Wallner and Sentle unlocked Josh’s phone and learned that the last person he texted was someone called “Face Tats” — his drug dealer. Ashland Police recovered some pills in Josh’s car, which were kept as evidence but not tested, according to Wallner. Later, Wallner found a baggie of white powder she assumed was cocaine in the pants Josh was wearing when he died. After a frustrating search for fentanyl test strips, she finally obtained some through Max’s Mission. The substance tested positive for fentanyl.

Wallner sent screenshots of text exchanges between Josh and Face Tats to the Ashland detective assigned to his case. The detective said the screenshots were included in her report, which was forwarded to MADGE, but when Wallner followed up, MADGE hadn’t received them. Detectives at the Ashland Police Department did not provide comment or agree to an interview despite multiple requests.

Less than two months after Josh’s death, in May of 2023, MADGE announced they had arrested 22-year-old Mason Barrette, aka Face Tats, after a year-long investigation. Officers seized half a pound of fentanyl in the Medford apartment he was using as his hub of operations.

Barrette was charged with bringing fentanyl and other drugs that he had purchased in the San Francisco Bay Area to the Rogue Valley and using minors to distribute them. In August, he was sentenced to five-and-a-half years in prison.

MADGE Sergeant Josh Reimer says that all dealers up the chain can be charged with an overdose death. “Our number one goal is to identify the dealers that sell someone drugs or provide someone drugs that overdose and die,” he says. “A lot of our difficulty comes from identifying the dealer above the dealer that sold the fentanyl to the overdose victim.”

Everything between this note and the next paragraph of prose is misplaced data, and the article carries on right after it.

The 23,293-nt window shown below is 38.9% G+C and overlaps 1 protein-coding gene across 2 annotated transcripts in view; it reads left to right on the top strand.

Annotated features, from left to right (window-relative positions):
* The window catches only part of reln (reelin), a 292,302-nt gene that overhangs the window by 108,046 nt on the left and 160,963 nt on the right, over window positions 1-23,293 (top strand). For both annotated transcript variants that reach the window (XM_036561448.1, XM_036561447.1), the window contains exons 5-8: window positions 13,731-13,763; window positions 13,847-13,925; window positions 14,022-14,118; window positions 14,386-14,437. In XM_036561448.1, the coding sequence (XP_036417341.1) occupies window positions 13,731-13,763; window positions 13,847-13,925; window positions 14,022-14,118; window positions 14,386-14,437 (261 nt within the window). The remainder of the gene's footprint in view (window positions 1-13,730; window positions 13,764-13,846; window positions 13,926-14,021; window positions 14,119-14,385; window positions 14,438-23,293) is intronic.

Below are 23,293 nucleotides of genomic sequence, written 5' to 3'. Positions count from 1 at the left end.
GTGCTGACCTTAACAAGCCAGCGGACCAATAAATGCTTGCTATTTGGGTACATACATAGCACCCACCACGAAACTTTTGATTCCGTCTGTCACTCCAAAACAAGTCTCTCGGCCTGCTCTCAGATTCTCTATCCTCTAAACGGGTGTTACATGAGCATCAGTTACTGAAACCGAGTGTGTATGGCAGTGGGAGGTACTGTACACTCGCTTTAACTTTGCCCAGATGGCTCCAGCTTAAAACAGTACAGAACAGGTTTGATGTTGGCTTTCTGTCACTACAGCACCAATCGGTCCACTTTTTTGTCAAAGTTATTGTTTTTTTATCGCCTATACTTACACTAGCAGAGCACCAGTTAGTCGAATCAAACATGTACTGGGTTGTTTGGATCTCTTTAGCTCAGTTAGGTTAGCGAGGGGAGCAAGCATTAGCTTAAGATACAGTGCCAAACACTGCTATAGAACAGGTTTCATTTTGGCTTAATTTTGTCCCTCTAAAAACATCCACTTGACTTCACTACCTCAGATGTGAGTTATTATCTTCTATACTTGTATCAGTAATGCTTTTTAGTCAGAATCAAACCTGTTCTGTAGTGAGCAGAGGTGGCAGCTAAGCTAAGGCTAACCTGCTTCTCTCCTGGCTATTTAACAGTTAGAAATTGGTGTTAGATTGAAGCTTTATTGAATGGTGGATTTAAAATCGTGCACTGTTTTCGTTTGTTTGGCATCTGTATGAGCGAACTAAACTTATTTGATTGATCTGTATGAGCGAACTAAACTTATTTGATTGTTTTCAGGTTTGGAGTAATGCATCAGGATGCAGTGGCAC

Wallner and Sentle are angry that Barrette received such a light sentence, since he has been linked to several overdoses in the Rogue Valley, likely including their son. Wallner reached out to Oregon’s Deputy District Attorney Nick Geil to learn what it would take to prosecute Barrette for manslaughter.

“Nick pointed out that these cases are so hard to prove because you don’t know who put the drugs in when,” says Wallner, referring to fentanyl added into other substances. Geil told Wallner that he had talked to a MADGE detective who would call her, but Wallner never heard from them.

Wallner says that many of her interactions with authorities left her feeling re-traumatized. She feels the baggie of tainted powder and text exchanges between her son and Barrette should be strong enough evidence to yield a manslaughter conviction — or at least, warrant further investigation. She and Sentle are considering pursuing the case. Meanwhile, the couple are finding ways to bear their grief — bereavement groups hosted by WinterSpring have been a lifesaver, and they like to visit places outdoors that remind them of Josh. Sentle carries some of his son’s ashes close to his heart when he skis.

“We’ve also learned that this type of trauma brings up past trauma that wasn’t dealt with,” says Sentle. “Our lives are completely different, and we are different people.”

Related: Oregon’s new drug penalties would mean surge in convictions, jail stints, state estimates suggest

Saving more lives

The fentanyl crisis in Southern Oregon mirrors what’s happening throughout the state. In 2022, there were 956 overdose deaths in Oregon, up from 282 in 2019. Recently released data from the CDC shows that overdose deaths in Oregon surged nearly 42% between September 2022 and September 2023. Fentanyl can kill anyone, from first-time users to longtime addicts.